The late "Funky Drummer" Clyde Stubblefield, along with educator and philanthropist Tashia Morgridge and sociologist Cora Marrett, will be receiving honorary degrees in May from UW-Madison.

  • Patz: Climate change and chronic disease: twin perils and a golden opportunity to solve both

    Philadelphia Inquirer | March 8, 2017

    The global climate crisis presents enormous challenges to our current high-energy consuming lifestyle. Or does it?

  • UW-Madison scientists seek to improve health, environment with microbiome research

    Wisconsin State Journal | March 6, 2017

    From diabetes, asthma and tooth decay to lake algae, dairy production and panda reproduction, UW-Madison researchers are studying how tiny bugs in our guts, our mouths and a variety of ecosystems help or harm.

  • Wisconsin researcher studies the cycle of poverty

    Big Ten Network | March 6, 2017

    In her nearly two decades of work at the University of Wisconsin-Madison’s School of Social Work, Kristen Slack has dedicated her energy to uncovering the roots of poverty and finding solutions for those who need it most, particularly those who are the victims of child neglect.

  • Explore The Locations Of Every Fossil Ever Found With This Interactive Tool

    Lifehacker | March 6, 2017

    Whether you’re an educator, or just have an interest in paleobiology as a hobby, this interactive fossil finding tool is incredible. The web tool was developed by engineers from the US Department of Geoscience at the University of Wisconsin-Madison, and it contains all the data found in the Paleobiology Database. You can filter finds by geologic time filters, or zoom into specific areas of the world to narrow down your search.

  • Epic recruiters come to UW looking for engineers and English majors alike

    Capital Times | March 3, 2017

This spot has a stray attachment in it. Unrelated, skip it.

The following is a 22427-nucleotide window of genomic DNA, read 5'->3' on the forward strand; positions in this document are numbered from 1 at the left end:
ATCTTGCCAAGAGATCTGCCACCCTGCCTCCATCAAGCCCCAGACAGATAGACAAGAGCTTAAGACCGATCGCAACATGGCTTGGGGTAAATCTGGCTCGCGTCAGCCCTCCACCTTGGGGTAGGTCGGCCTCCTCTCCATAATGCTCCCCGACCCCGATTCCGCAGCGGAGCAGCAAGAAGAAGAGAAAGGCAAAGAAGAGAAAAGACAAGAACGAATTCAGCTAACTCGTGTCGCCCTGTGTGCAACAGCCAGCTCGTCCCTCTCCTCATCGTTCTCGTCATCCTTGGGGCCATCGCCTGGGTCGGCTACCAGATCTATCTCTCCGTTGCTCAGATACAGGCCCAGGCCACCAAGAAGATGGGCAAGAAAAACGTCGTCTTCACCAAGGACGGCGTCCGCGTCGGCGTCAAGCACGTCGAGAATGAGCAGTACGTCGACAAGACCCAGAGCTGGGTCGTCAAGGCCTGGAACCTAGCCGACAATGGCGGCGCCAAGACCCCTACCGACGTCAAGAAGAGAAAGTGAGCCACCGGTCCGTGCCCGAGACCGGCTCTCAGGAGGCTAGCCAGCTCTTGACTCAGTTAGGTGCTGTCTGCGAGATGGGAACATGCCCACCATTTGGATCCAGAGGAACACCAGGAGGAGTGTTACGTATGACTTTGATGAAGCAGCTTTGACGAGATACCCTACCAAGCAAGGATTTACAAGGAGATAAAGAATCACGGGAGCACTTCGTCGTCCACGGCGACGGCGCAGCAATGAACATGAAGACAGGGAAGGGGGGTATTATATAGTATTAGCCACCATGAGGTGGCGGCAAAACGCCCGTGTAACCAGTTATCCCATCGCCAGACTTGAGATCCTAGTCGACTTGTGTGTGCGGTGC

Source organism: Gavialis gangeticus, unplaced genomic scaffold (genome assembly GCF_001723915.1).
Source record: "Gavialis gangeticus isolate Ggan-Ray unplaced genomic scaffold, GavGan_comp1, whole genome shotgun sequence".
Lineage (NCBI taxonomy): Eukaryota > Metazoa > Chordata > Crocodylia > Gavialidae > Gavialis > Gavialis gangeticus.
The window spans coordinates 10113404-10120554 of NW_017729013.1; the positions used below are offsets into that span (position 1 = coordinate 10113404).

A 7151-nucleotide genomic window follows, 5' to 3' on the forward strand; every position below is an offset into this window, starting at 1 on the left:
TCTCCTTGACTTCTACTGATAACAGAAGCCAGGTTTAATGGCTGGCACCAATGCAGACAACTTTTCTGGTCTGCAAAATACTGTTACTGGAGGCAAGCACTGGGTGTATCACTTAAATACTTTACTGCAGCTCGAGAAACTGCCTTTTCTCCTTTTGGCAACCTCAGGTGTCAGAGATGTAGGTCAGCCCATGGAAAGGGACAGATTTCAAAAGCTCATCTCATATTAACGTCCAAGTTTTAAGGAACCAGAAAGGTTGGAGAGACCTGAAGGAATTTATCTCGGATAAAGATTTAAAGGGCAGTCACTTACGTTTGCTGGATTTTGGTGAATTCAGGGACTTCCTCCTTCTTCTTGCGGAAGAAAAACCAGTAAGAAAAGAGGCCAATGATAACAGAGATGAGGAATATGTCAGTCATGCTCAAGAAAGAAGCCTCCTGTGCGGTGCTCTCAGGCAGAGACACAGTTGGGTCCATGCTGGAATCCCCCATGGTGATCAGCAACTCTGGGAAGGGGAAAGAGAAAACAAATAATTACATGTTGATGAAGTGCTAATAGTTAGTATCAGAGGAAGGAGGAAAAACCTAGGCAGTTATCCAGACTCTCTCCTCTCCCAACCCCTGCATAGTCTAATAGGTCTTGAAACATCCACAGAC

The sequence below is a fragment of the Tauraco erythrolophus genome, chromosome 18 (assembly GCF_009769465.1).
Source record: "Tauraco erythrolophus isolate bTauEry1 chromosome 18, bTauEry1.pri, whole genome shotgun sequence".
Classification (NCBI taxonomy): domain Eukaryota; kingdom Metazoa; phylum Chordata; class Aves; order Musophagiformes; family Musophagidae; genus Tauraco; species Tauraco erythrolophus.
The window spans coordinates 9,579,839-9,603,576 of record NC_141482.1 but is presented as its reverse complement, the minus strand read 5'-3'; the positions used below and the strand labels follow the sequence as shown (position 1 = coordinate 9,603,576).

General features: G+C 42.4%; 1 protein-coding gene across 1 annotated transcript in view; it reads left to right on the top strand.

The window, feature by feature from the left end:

Annika Collier took more classes about Swedish than she did in computer science while attending the University of Wisconsin-Madison. In the seven years she’s worked at Epic Systems, the giant Verona-based company that specializes in complex medical software, that’s never been an issue, she told a small room of UW students at the Union South.

  • Catching up with little girl who needed a kidney and her teacher who gave the life-saving gift

    World News Tonight | March 2, 2017

    Video story about living donor donation at UW Health.

  • Badgers football: Wisconsin reveals plans for 'Camp Randall 100' celebration

    Wisconsin State Journal | March 1, 2017

    University of Wisconsin athletic director Barry Alvarez said he peers out his office window “about every day” to reflect on how much Camp Randall Stadium has developed since he took over as the football program’s coach in 1990.

  • Campus leaders dedicate Black Cultural Center at conclusion of Black History Month

    Daily Cardinal | March 1, 2017

    Nearly two years after students demanded greater diversity and inclusion at UW-Madison, the Black Cultural Center was dedicated to “voices from the future,” as Hazel Symonette said, in a ceremony Tuesday.

  • What happened when UW Hospital cafeteria made eating healthy easier?

    Milwaukee Journal Sentinel | February 27, 2017

    It started with the removal of sugar-sweetened drinks and deep-fat fryers back in 2014.Poof! They were gone. But the culinary staff for the University of Wisconsin Hospital system were just getting started. By the time they were done with a major overhaul of their cafeterias’ food offerings, healthy salads, alternative grains, ethnic specialties and local farm-fresh fruits and vegetables would rule the day, and the plate, for the system’s nearly 15,000 employees and other diners.

  • ‘Fake News’ Is Also Plaguing the World of Science

    Healthline.com | February 27, 2017

    Noted: “The new media environment has allowed this type of information to be disseminated,” Dominique Brossard, PhD, a life sciences communication professor at the University of Wisconsin-Madison who spoke at the conference, told Healthline.